In 1920, there was a big celebration all along the Lincoln Highway and some 15,000 people came out in Clinton to see the monument dedication at which Frank Ellis spoke. Planes flew overhead and the people were greatly excited.
At the event there were many slightly ill soldiers who had just received their typhoid inoculation. They knew the importance of vaccine, because just a year earlier thousands of them died at the end of WWI in an influenza pandemic at Camp Dodge in Des Moines.
The 1920 tour took 62 days to drive from New York to San Francisco. Each of these trips came to the same conclusions that Eisenhower did before and after WW , i.e. this highway was tremendously needed and that the route was the correct one, which overruled bureaucrats who wanted it to run through the capital of Des Moines.
All of the cities in Iowa voted in the affirmative to fund the Lincoln Highway and Clinton passed the referendum by 2,176 votes. This was an overwhelmingly important event in American history and practically no one mounted a counter movement. Our powerful country willed this good idea to go forward and it generated much commercial wealth, jobs, entertainment and the opening of the entire country.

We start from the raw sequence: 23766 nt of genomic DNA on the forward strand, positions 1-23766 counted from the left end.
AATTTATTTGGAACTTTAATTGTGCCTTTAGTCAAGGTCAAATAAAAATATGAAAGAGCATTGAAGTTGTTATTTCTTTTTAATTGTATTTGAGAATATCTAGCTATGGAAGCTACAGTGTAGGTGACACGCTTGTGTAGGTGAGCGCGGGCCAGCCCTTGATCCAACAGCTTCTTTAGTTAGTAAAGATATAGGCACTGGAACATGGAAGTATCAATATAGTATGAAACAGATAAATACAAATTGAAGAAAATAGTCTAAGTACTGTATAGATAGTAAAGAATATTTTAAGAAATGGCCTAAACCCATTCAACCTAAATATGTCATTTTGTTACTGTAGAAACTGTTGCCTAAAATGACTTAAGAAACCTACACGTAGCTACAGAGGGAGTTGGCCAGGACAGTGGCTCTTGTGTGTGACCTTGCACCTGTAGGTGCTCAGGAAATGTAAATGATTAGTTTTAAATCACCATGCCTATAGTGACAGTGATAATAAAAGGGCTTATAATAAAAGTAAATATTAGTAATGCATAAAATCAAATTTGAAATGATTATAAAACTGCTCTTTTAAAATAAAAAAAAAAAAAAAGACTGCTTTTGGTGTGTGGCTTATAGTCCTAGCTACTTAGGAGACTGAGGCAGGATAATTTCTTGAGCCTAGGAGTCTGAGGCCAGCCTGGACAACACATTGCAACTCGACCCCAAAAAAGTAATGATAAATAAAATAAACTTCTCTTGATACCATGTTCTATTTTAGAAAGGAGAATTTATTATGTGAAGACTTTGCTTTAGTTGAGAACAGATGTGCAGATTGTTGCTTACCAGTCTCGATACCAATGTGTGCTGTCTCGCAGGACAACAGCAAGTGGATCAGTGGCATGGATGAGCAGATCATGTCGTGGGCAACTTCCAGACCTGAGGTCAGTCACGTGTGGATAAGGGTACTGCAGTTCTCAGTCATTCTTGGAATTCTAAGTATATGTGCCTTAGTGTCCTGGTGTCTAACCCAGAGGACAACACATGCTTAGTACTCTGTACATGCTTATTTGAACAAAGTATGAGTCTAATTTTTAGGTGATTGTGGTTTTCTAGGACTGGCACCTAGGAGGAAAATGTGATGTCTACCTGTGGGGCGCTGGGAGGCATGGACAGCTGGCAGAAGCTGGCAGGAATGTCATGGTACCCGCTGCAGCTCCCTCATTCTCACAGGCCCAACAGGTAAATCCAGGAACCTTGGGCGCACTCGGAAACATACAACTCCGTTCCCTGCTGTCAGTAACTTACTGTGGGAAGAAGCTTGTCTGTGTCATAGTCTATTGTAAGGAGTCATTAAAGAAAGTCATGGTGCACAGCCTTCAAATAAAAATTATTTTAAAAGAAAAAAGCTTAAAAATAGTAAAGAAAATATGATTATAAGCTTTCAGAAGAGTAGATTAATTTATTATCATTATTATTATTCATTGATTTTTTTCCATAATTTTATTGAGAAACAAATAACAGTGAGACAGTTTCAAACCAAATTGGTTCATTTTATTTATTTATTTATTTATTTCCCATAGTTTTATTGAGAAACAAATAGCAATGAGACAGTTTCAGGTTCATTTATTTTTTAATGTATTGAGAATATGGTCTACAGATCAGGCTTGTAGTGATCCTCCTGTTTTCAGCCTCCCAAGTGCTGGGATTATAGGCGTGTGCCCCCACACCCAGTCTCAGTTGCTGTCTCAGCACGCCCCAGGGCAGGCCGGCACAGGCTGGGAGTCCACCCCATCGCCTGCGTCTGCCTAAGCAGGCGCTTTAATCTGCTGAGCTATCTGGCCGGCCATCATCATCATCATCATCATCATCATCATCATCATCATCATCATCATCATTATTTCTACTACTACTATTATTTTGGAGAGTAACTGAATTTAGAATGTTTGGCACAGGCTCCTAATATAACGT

Barb Mask of the Fulton Historical society is looking for the woman with the “Green Book” who was in the audience at the last program at the Martin House.
Gary Herrity is the Clinton Herald’s historical columnist. His columns appear on Fridays in the Clinton Herald.
Sources Barbara Mask of the Fulton Historical Society; the Clinton County Historical Society Museum archives; "The Merry War" newspaper of Friday, March 25, 1927; archives of the Clinton Herald; Tony Vorsten of the Highway 30 Association annual meeting 1974; Barbara Mask article, Clinton Herald, Oct. 4; John Clark; the Iowa State Historical Society magazine, The Palimpsest.